The Internet Archive has a lot of cicada documents and information, including a growing collection of articles from journals.
Today I came across a paper about Brood VII called The Periodical Cicada Brood vii Revisited (Homoptera, Cicadidae) by L. L. Pechuman, published in 1985 in the journal Entomology News (link to the article). Brood VII will be back in New York in 2018 (not too far away) so I’m glad I found this now. Brood VII is interesting because it is geographically isolated from other broods, near the Finger Lakes area of New York. This always makes me wonder what happened that led to their isolation (glacial melting, a massive die off of host trees… who knows).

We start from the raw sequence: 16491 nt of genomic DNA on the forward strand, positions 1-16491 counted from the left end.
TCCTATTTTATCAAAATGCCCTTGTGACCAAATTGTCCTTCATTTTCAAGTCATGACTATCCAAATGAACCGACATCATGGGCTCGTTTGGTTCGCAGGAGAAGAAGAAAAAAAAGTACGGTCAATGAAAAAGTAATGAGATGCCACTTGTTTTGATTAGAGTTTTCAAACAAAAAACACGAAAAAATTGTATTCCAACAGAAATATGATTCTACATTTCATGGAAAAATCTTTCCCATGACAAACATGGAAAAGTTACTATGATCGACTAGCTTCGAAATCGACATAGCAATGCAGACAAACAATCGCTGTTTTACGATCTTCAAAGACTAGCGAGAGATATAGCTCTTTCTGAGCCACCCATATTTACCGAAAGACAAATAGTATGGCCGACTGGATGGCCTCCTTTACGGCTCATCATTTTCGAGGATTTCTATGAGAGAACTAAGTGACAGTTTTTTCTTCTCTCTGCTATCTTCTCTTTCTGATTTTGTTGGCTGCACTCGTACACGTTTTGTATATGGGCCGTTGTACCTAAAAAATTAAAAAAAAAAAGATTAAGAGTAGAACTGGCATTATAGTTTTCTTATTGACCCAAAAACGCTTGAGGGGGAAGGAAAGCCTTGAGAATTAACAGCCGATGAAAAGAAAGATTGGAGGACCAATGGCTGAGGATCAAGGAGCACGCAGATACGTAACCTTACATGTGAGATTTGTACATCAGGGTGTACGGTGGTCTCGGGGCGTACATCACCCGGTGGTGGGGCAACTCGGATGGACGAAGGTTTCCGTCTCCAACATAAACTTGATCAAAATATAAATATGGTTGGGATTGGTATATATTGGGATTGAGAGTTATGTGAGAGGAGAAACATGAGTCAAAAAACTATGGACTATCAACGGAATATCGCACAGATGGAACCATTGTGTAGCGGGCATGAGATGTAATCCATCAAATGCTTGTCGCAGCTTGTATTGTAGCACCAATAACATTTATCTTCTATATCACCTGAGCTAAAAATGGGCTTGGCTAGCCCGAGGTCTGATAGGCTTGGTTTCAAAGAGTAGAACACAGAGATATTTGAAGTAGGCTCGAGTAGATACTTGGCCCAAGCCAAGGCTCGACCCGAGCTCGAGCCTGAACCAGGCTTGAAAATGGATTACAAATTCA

The article is a quick, but melancholy read — unfortunately Brood VII is a small and dwindling brood; it has gone extinct in many areas, and has suffered over-predation by birds in recent emergences. “Populations were just not high enough to support ‘predator satiation'”, according to L. L. Pechuman.
People who witness massive periodical cicada emergences would never think that they were a fragile insect, but they are and papers like this make that fact abundantly clear.